The Cowboys just needed to get past the Bears in order to reach the bye week, when their laundry list of injured players could have a chance to rest and recover. But any concerns that this might lead to the team overlooking Chicago were quickly put to rest when Dallas scored touchdowns on their first four drives of the game.
By the end of it all, the Cowboys dropped a 40-burger and posted the highest single game point total of any team all year, notching their sixth win on the season. The Bears finished the first half and started the second half strong, but the Cowboys put their opponent in too deep a hole early on. These five plays were critical in securing a convincing win.
Dak Prescott hits Michael Gallup for big first-down conversion
Mike McCarthy had mentioned earlier in the week the need for the Cowboys offense to get better on third-down conversions. With Dak Prescott and the offense getting the ball to start the game, it wasn’t long before they had their first opportunity to do so.
The offense had moved the ball well, but they drew a third and six at their own 46-yard line. Prescott took the snap and quickly delivered a strike to Michael Gallup for his second catch of the game. Gallup took the pass 11 yards to move the chains.
In recent weeks, that kind of situation would’ve been difficult to convert for this offense, but Prescott was clearly in a groove on Sunday and it showed. Not only did it move the chains, but the play pushed Dallas into Bears territory. Five plays later, Prescott ran into the endzone for the first of many touchdowns on the day.
Dak Prescott’s QB sneak goes for a monster gain
It became clear early on that this Cowboys offense was firing on all cylinders, quickly going up 14-0, but the Bears responded with a touchdown of their own to make it a one-score game. Dallas needed to make it three straight drives with a touchdown to keep their cushion.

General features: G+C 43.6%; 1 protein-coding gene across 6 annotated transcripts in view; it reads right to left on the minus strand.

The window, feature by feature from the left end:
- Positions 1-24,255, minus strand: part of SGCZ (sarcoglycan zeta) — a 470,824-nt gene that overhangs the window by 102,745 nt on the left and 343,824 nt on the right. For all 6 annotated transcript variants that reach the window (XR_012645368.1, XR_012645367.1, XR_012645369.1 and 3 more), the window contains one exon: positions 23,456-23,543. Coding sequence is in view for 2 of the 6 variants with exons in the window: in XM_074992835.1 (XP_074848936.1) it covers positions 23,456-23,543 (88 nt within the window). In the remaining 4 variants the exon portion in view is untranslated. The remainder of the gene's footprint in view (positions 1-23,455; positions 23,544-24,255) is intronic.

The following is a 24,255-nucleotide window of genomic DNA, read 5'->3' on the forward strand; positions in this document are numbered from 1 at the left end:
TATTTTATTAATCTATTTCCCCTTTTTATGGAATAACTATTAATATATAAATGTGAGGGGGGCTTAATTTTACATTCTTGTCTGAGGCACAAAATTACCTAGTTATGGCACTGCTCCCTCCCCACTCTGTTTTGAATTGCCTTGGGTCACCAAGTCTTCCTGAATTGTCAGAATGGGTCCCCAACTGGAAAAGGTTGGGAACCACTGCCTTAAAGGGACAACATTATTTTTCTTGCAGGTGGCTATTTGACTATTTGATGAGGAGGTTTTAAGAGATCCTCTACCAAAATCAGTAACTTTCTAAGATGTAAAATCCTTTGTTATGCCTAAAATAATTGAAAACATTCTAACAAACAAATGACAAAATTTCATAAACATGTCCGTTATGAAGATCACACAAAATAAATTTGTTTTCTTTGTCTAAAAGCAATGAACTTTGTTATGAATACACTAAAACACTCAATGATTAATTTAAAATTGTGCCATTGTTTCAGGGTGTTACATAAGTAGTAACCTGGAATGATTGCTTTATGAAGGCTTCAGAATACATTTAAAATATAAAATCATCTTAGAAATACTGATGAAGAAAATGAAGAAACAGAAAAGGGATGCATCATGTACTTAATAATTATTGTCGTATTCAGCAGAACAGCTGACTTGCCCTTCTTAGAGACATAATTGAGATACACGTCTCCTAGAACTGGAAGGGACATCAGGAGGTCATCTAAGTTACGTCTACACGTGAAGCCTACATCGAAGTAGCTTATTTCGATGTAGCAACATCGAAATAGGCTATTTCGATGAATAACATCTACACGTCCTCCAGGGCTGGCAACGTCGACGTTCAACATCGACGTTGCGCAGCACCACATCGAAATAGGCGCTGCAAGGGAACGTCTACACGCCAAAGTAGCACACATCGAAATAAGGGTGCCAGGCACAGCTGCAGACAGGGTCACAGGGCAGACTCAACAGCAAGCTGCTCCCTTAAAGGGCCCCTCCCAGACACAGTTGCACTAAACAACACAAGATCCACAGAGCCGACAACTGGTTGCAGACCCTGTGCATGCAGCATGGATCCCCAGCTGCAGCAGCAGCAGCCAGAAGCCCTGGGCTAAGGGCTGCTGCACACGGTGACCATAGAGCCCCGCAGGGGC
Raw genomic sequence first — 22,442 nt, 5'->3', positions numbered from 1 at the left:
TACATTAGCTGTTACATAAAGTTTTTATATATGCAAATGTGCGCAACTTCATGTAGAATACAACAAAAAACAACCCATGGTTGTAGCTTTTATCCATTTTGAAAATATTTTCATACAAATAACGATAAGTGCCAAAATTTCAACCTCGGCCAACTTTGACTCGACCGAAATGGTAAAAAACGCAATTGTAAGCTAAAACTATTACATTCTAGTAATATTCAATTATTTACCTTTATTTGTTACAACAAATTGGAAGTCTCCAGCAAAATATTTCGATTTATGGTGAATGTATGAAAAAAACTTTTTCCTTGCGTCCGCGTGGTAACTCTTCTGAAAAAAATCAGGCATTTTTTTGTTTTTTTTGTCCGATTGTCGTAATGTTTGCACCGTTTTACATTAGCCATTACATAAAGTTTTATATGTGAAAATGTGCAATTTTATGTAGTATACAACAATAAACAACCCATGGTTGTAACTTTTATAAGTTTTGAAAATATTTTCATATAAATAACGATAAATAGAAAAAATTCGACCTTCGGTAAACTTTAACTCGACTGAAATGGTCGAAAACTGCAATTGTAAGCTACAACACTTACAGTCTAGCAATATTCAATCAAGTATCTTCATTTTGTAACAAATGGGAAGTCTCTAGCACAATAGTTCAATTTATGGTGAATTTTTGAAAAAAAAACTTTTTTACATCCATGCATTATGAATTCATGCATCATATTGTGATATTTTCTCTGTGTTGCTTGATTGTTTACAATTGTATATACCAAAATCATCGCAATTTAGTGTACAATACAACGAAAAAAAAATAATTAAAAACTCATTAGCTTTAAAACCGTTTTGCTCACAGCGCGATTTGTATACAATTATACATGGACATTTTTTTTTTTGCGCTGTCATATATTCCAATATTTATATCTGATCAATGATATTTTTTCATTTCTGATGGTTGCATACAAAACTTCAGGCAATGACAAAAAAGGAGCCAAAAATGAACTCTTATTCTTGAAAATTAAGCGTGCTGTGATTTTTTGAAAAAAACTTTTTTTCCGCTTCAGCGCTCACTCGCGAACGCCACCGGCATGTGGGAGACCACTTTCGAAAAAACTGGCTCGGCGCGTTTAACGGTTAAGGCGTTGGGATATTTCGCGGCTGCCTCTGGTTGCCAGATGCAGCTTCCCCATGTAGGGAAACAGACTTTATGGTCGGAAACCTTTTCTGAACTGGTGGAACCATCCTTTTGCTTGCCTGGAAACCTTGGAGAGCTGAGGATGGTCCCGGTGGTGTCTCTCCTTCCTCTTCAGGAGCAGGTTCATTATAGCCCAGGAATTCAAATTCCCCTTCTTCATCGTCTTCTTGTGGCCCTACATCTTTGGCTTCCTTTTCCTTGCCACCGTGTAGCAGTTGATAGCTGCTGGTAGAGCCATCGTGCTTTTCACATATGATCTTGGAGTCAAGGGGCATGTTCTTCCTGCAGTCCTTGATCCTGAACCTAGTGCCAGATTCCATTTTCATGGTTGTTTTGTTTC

Another efficient drive from the Cowboys got them just on the other side of midfield, but they drew a third down with one yard to go. Kellen Moore smartly called for a QB sneak, but even he didn’t expect what happened next.
Prescott took the sneak play for 25 yards and just like that Dallas was in the red zone. It was a huge play that further established this offense’s ability to dominate. The very next play saw Tony Pollard run in for the touchdown.
Malik Davis’ touchdown-that-wasn’t gets Dallas in scoring position
After Pollard’s touchdown, the Dallas defense forced another three-and-out to give Prescott and company the ball again. They responded by doing what they had done all game to that point: fly down the field.
Rookie running back Malik Davis, who saw eight carries on the day with Ezekiel Elliott out, got the ball on a pass play just 11 yards from pay dirt. He cut up field and laid out for the endzone, initially scoring his first career touchdown. After further review, it was ruled that he stepped out just before scoring.
Cowboys rookie RB Malik Davis almost had his first career TD pic.twitter.com/KWq0P514rC— Jon Machota (@jonmachota) October 30, 2022